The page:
Burnout Paradise review

With GT5 peeking around the corner, Burnout Paradise has quietly snuck under the radar. And it’s a great game. A really great game.

First, a couple of notes on the game. It supports rumble (very nicely), sixaxis control (who the hell uses sixaxis, anyway?), has a great multiplayer mode, and also allows for use of a webcam (in Sony’s view, preferably the Eye, but my Logitech worked just fine).

Now the details. Burnout Paradise is an open-ended, open-world game. Of course, when anybody says that these days, it conjures up GTA gameplay that can’t be matched. But, for a driving game, this one comes damn close. A good deal of the time you might actually feel a little like you’re playing GTA.

Cruising Paradise City
(click for larger image)

The graphics are great. Pure eye candy. Paradise City is rendered in beautiful detail, and there (so far) have been no load times in wandering the immense city.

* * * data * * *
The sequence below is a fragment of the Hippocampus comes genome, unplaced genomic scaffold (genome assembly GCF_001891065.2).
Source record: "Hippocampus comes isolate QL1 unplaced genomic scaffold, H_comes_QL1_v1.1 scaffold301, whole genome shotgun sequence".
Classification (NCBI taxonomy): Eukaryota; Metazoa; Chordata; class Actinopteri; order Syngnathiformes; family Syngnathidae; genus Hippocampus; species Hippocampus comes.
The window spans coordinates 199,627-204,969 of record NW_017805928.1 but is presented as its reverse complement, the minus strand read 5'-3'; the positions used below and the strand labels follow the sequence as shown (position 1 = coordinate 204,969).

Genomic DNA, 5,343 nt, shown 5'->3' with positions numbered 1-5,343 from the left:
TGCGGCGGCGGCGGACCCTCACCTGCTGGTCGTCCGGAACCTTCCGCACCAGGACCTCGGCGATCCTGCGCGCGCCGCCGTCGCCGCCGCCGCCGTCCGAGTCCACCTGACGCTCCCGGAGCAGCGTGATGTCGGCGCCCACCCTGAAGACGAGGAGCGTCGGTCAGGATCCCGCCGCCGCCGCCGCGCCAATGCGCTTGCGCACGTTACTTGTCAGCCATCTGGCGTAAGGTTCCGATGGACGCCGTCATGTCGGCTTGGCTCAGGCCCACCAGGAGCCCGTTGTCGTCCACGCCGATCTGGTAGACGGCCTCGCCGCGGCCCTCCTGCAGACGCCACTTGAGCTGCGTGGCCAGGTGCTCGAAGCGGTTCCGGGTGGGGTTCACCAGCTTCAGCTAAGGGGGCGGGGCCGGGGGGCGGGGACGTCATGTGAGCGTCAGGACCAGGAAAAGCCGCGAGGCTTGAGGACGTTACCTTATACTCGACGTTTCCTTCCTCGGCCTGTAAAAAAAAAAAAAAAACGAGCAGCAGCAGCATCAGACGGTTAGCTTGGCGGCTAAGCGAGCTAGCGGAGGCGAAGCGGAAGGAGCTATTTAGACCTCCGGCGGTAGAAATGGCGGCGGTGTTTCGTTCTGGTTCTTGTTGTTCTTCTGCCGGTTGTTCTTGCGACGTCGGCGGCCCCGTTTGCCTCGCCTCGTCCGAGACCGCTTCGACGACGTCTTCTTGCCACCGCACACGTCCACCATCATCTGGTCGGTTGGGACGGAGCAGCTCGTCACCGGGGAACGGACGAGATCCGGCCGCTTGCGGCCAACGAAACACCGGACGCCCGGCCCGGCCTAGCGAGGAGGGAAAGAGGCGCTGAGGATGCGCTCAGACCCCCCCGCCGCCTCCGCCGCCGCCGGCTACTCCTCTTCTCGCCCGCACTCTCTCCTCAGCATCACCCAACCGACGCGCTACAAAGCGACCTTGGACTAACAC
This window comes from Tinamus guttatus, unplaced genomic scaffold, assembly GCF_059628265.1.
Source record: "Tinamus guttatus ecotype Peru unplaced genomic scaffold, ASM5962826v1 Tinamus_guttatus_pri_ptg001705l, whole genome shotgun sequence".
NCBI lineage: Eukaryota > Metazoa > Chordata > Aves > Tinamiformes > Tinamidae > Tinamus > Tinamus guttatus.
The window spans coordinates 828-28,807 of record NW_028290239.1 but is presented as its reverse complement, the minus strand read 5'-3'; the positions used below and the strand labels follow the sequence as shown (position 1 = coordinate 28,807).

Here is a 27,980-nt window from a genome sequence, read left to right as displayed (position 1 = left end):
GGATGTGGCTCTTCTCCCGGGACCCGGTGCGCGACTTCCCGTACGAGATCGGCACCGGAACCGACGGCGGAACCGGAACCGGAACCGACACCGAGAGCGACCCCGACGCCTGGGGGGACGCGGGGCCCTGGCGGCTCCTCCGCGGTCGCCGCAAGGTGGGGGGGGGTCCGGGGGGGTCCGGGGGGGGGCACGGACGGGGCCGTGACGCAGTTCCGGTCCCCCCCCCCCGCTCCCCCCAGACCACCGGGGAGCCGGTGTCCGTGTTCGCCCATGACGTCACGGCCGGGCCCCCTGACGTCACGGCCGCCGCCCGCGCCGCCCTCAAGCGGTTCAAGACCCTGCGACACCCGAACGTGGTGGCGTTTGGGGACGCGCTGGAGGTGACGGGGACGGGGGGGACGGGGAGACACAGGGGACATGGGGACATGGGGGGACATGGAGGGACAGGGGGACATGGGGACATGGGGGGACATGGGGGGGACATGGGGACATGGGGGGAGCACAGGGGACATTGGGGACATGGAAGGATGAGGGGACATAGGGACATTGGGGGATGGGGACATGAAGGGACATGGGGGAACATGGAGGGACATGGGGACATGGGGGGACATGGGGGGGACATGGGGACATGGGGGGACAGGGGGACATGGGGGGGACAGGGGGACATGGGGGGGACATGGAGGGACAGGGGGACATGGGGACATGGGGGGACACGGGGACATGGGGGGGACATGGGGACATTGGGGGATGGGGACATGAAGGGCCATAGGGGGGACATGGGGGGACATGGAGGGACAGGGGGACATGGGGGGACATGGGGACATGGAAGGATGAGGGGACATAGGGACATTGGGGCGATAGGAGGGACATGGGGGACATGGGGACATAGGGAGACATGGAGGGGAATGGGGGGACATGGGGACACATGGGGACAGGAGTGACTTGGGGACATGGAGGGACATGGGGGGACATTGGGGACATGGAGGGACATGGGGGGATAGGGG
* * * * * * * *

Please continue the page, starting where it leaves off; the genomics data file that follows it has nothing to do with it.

The way the game works is simple: pull up to any stoplight, spin your wheels, and you’re in a competition of some sort. Some are straight races. Some are take-down matches (take out other cars) — with spectacular collisions (this game contains its fair share of “Oh Shnap!” moments). New cars are unlocked as you finish races, and most of them show up first on the street, where you have to take them down in open gameplay in order to win the car.

As you win competitions and cars, your license (which can contain a webcam-snapped picture of you) goes up in points and grades, allowing you to enter more events.

As in GTA, there are drive-throughs to fix your car, your nitro boost, your paint job…once you discover them, of course.

The physics of the game are great; collisions look and feel real. There are hundreds of stunts, and jumps, some hidden, some out in the open. The world is fully explorable — except, of course, you can’t get out of your car; this is a racing game at heart, and while it reminds one of GTA — it ain’t GTA.

Also well done is the soundtrack. It has, of course, Guns ‘n’ Roses singing Paradise City (duh), but also a good deal of other great driving music.

This game gets a 9 all the way around. And after playing the demo of Turismo 5…one wonders if the old “ultimate driving simulator” has maybe seen its day come and go.

And, just to add this, a 9 all around on a racing game is a high score for me, because I’m not a big racing game fan. I never have enjoyed the Need for Speed series, for instance (with the exception of Hot Pursuit).

Rent it, try it, love it, go out and buy it.

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